Let others creep by timid steps, and slow,
On plain experience lay foundations low,
By common sense to common knowledge bred,
And last, to Nature's Cause through Nature led.
All-seeing in thy mists, we want no guide,
Mother of Arrogance, and Source of Pride!
We nobly take the high Priori Road,*
And reason downward, till we doubt of God
In a footnote, Pope refers to Hobbes, Spinoza, and Descartes.
"Allow me to congratulate you upon the felicity with which you have thus 'taken the high priori road,' and endeavoured to depreciate an anonymous letter, by declaring the correspondent to be drunk." John Cam Hobhouse (A defence of the people, in reply to Lord Erskine's "Two defences of the Whigs", 1819)
"The second, or physical part of science, embracing all those inductive studies respecting unliving or unorganized bodies, which proceed mainly through out ward observation or experiment, and can as yet make little progress in 'the high priori road'." Sir William Hamilton ("Inaugural Address," Proceedings of the Royal Irish Academy, 1838)
"With the economists who take the 'high priori road,' and anticipate the results of science by assuming the facts from which their principles are deduced, I presume not to contend." Robert Torrens ("A letter to the Right Honourable Lord John Russell on the ministerial measure forestablishing poor laws in Ireland...,"1838)
"He promised to lead us up to the great truth of all religion by a new path, -- to 'nobly take the high priori road, and reason downwards'; but, after a little digression, he conducts us back again to the old travelled way, where alone we can obtain firm footing." (anon, Review of On Natural Theology by Thomas Chalmers, The North American Review, 1842)
"I am unable to see why we should be forbidden to take the shortest cut from these sufficient premises to the conclusion, and constrained to travel the 'high priori road,' by the arbitrary fiat of logicians." John Stuart Mill (A System of Logic, 1843)
"Those who have been led to regard the method of empirical psychology as the only method which preserves the reality of things, by preventing the thinker from overriding and destroying the facts of life, minister to their own self-satisfaction by taunting the speculative thinker with going along the 'high priori road' he has constructed for himself above and beyond the real world. The charge can only provoke a smile in those who know how wide of the mark it really is. Speculative philosophy makes no pretensions to the 'construction' of reality in the ordinary sense of the word, but only to such an explanation of reality as shall account for the facts in their completeness." John Watson (Journal of Speculative Philosophy, 1878)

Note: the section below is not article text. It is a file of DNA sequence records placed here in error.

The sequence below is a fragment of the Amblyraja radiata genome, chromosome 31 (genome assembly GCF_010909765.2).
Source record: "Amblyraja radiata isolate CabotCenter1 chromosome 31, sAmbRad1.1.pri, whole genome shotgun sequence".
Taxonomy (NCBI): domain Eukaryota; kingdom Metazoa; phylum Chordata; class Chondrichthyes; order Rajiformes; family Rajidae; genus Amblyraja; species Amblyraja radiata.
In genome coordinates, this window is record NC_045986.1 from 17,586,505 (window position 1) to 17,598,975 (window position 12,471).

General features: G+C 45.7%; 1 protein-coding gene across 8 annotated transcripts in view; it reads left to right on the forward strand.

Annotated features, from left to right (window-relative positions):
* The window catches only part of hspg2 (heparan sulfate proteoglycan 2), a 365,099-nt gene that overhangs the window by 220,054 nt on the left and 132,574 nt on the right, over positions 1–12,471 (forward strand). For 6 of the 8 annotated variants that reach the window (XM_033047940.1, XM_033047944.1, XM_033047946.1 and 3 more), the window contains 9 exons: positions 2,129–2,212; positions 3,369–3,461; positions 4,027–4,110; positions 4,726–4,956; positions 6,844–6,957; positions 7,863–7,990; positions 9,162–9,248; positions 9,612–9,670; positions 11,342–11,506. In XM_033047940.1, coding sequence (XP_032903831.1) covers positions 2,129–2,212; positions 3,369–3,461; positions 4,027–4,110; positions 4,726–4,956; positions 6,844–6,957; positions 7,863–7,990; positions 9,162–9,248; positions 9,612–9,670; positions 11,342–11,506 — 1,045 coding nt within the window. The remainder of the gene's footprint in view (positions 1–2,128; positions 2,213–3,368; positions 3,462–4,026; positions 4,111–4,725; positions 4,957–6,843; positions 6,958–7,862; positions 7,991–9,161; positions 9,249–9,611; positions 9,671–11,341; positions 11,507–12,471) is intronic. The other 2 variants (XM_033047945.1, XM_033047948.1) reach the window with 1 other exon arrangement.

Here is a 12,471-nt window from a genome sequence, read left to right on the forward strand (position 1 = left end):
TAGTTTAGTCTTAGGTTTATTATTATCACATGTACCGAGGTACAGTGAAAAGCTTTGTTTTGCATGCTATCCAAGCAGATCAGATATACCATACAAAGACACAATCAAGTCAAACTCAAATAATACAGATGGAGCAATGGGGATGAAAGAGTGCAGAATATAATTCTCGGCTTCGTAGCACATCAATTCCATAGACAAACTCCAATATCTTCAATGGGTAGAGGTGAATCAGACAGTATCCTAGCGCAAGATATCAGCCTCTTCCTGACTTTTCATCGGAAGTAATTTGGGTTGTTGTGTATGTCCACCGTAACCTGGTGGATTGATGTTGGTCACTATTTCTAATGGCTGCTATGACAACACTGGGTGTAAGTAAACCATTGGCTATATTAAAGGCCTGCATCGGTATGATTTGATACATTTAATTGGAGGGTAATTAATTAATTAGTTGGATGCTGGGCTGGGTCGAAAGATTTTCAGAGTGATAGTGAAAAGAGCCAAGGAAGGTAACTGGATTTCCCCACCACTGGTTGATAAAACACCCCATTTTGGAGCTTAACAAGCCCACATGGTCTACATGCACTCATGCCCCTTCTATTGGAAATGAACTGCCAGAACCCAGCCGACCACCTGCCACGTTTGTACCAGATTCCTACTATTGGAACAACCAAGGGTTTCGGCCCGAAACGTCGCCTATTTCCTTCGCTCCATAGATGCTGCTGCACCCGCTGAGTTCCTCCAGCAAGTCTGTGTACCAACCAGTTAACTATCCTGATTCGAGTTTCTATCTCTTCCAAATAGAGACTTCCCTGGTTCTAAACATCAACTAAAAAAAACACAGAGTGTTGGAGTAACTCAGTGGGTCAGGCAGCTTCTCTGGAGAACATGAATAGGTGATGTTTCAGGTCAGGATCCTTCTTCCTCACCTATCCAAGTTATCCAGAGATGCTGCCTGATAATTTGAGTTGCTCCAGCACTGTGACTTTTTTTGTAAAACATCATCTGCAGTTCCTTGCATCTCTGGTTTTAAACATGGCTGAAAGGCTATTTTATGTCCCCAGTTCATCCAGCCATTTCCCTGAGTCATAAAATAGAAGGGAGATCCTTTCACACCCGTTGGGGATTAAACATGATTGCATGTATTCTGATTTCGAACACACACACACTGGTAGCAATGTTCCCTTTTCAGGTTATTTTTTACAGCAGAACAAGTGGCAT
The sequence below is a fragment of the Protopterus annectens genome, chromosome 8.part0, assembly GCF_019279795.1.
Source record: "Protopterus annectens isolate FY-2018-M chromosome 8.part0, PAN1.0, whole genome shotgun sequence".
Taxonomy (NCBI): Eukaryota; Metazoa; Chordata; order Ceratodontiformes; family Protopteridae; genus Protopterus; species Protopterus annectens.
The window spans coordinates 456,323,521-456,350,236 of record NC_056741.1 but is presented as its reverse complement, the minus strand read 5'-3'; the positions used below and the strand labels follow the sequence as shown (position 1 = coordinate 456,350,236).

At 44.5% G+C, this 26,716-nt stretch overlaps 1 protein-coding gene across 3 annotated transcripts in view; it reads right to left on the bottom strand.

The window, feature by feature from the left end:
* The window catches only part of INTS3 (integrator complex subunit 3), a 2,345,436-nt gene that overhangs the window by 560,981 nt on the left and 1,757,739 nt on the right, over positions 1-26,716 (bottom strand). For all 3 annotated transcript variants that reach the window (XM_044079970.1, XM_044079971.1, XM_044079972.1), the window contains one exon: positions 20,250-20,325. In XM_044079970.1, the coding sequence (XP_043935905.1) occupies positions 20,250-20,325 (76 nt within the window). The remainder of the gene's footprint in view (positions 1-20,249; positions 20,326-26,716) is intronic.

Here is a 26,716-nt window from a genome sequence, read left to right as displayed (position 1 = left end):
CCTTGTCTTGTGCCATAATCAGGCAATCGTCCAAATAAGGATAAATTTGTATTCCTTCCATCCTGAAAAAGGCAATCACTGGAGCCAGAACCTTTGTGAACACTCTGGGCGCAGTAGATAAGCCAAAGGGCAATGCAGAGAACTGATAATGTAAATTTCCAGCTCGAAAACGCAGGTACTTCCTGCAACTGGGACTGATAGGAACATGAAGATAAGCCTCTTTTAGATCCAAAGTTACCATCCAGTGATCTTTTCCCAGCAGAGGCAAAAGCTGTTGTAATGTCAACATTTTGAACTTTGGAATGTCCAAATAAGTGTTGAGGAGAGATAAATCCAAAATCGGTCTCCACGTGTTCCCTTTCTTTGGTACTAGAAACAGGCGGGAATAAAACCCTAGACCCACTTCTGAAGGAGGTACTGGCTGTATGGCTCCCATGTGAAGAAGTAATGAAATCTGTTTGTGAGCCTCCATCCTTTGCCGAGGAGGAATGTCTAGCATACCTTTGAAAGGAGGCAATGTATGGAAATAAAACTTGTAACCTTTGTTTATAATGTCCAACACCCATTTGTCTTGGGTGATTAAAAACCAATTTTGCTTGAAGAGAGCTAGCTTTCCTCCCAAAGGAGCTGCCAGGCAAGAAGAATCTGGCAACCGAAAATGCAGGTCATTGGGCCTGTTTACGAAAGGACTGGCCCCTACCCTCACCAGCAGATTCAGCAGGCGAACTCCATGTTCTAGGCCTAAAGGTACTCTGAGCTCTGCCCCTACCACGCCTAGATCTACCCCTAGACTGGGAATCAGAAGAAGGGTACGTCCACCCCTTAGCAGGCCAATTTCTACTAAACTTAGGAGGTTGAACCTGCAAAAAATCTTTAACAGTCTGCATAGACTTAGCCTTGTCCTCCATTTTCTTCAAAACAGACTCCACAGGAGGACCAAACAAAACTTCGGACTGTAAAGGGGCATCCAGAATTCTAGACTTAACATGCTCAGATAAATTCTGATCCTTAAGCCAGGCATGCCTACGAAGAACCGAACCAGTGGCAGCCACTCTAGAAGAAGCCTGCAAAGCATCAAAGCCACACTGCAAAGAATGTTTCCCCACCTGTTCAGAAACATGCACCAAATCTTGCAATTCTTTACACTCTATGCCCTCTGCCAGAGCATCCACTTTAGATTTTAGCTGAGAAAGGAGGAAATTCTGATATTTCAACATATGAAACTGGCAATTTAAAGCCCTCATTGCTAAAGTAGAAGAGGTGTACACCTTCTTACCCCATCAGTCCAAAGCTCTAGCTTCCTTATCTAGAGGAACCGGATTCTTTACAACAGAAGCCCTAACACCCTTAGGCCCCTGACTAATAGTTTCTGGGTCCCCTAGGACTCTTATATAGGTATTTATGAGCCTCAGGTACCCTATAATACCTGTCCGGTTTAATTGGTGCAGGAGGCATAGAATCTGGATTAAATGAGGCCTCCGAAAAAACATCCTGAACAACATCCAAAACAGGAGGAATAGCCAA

The "scientific claims [of Spencer's method] are plainly declared in chapter v., on 'Ways of judging Conduct'; from which we learn that Mr. [Herbert] Spencer's way of judging it is to be a high priori road." Henry Sidgwick (Mind, 1880) (Spencer's reply)
"A good many evolutionists have been floored by a serious interruption to the continuity of their 'high priori' road, and not a few of them do not yet know just what has hurt them. That such an evanescent and unsubstantial condition as consciousness should have the gravity necessary to throw a triumphant army of advance into confusion, could hardly be suspected." A. S. Packard, Jr. and E. D. Cope (The American Naturalist, 1882)
"If, now and again, frequenters of 'the high priori road' have been less vocal in [Mind's] pages, it is only because they have not chosen to make use of the opportunity of utterance here afforded." George Croom Robertson (Mind, 1891)
"In view of these facts it seems advisable to travel the 'high priori road' as far as it will take us, and for the rest, to rely on our best experience and judgment." Archibald Lamont Daniels ("The Measurement of Saw Logs and Round Timber," Journal of Forestry, 1905) (Daniels was a math professor at the University of Vermont, see pp. 43-44 of this pdf published by his dept.)
"Ryle's extraordinary confidence that he knows what is a 'howler' and what isn't contrasts very oddly with the delicacy of a philologist's discussion of synonyms. The 'high priori road' is not yet dead in Oxford, after all." John Passmore ("Professor Ryle's Use of 'Use' and 'Usage'," Philosophical Review, 1954)
"We cannot then take a 'high priori road' out of our dilemma, by defining 'free' in terms of paradigm cases." A. C. MacIntyre (Mind, 1957)
Also, in 1967, R. S. Crane titled a book chapter "Criticism as Inquiry; or, The Perils of the 'High Priori Road'" (in The idea of the humanities, and other essays critical and historical)
"In literature, as in other subjects, the best students are those who respond to intellectual honesty, who distrust the high priori road, and who sense that there may be some connection between limited claims and unlimited rewards." Northrop Frye (Contemporary Literature, 1968)